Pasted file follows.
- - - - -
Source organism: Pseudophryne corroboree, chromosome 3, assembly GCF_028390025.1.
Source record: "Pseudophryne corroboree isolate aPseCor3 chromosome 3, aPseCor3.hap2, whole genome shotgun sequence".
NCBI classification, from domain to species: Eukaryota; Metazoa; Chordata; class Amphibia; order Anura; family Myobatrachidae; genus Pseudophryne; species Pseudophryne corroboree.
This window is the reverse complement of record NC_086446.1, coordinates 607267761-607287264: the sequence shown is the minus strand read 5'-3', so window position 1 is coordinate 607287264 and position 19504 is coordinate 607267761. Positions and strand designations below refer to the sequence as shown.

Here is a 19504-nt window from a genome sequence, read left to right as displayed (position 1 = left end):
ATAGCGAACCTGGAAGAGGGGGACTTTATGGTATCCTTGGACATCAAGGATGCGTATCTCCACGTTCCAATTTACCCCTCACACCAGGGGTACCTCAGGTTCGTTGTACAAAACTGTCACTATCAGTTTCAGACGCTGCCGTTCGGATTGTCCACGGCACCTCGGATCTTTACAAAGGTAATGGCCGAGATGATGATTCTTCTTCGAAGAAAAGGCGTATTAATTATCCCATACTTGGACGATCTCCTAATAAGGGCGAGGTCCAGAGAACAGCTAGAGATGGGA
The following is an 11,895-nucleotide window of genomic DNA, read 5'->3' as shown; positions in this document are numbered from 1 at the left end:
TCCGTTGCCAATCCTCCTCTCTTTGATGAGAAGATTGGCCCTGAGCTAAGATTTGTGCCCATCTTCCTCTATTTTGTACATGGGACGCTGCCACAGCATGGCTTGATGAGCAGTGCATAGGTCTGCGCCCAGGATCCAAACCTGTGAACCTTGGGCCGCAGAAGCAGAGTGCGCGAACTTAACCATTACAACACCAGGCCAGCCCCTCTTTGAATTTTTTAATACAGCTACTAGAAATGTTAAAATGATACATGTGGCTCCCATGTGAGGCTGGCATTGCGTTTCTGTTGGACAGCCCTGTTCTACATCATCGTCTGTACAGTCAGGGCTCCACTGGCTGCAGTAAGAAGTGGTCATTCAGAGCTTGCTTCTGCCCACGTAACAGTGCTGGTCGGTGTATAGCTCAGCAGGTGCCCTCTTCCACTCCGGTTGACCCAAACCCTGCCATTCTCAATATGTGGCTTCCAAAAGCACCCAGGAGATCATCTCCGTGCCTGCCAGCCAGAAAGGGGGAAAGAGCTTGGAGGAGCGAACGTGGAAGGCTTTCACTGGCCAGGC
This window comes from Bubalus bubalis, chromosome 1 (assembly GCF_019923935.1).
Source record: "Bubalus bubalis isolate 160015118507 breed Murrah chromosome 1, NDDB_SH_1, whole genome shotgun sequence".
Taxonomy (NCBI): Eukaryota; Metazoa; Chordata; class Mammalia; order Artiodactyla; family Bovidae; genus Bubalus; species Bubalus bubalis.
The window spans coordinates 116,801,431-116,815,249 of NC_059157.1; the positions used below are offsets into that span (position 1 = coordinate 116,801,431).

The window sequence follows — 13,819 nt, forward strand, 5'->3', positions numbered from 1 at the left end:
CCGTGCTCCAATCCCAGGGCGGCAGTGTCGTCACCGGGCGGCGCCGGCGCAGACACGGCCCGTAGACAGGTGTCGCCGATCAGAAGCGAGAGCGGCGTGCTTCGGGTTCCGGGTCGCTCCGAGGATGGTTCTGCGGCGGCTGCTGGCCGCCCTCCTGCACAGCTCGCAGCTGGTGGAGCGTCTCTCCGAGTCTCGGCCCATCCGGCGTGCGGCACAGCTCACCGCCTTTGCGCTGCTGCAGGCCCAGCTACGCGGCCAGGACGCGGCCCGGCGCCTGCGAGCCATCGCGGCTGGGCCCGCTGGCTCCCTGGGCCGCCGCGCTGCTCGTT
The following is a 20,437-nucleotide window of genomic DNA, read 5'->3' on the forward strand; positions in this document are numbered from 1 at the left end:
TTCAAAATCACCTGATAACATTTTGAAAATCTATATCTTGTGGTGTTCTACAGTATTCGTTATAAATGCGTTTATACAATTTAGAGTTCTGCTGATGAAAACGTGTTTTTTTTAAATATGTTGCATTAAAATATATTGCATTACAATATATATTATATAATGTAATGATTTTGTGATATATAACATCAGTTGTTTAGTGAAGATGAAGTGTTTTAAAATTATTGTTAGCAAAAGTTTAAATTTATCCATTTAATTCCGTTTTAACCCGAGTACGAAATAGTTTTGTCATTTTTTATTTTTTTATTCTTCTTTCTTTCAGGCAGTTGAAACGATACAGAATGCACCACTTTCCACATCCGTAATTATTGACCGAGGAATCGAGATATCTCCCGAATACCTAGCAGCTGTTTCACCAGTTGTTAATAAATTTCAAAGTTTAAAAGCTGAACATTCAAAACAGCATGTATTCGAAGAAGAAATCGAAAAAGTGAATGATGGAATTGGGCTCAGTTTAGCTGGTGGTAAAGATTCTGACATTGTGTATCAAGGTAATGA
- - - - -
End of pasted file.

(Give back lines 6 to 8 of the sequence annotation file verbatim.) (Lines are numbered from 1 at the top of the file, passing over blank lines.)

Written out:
ATAGCGAACCTGGAAGAGGGGGACTTTATGGTATCCTTGGACATCAAGGATGCGTATCTCCACGTTCCAATTTACCCCTCACACCAGGGGTACCTCAGGTTCGTTGTACAAAACTGTCACTATCAGTTTCAGACGCTGCCGTTCGGATTGTCCACGGCACCTCGGATCTTTACAAAGGTAATGGCCGAGATGATGATTCTTCTTCGAAGAAAAGGCGTATTAATTATCCCATACTTGGACGATCTCCTAATAAGGGCGAGGTCCAGAGAACAGCTAGAGATGGGA
The following is an 11,895-nucleotide window of genomic DNA, read 5'->3' as shown; positions in this document are numbered from 1 at the left end:
TCCGTTGCCAATCCTCCTCTCTTTGATGAGAAGATTGGCCCTGAGCTAAGATTTGTGCCCATCTTCCTCTATTTTGTACATGGGACGCTGCCACAGCATGGCTTGATGAGCAGTGCATAGGTCTGCGCCCAGGATCCAAACCTGTGAACCTTGGGCCGCAGAAGCAGAGTGCGCGAACTTAACCATTACAACACCAGGCCAGCCCCTCTTTGAATTTTTTAATACAGCTACTAGAAATGTTAAAATGATACATGTGGCTCCCATGTGAGGCTGGCATTGCGTTTCTGTTGGACAGCCCTGTTCTACATCATCGTCTGTACAGTCAGGGCTCCACTGGCTGCAGTAAGAAGTGGTCATTCAGAGCTTGCTTCTGCCCACGTAACAGTGCTGGTCGGTGTATAGCTCAGCAGGTGCCCTCTTCCACTCCGGTTGACCCAAACCCTGCCATTCTCAATATGTGGCTTCCAAAAGCACCCAGGAGATCATCTCCGTGCCTGCCAGCCAGAAAGGGGGAAAGAGCTTGGAGGAGCGAACGTGGAAGGCTTTCACTGGCCAGGC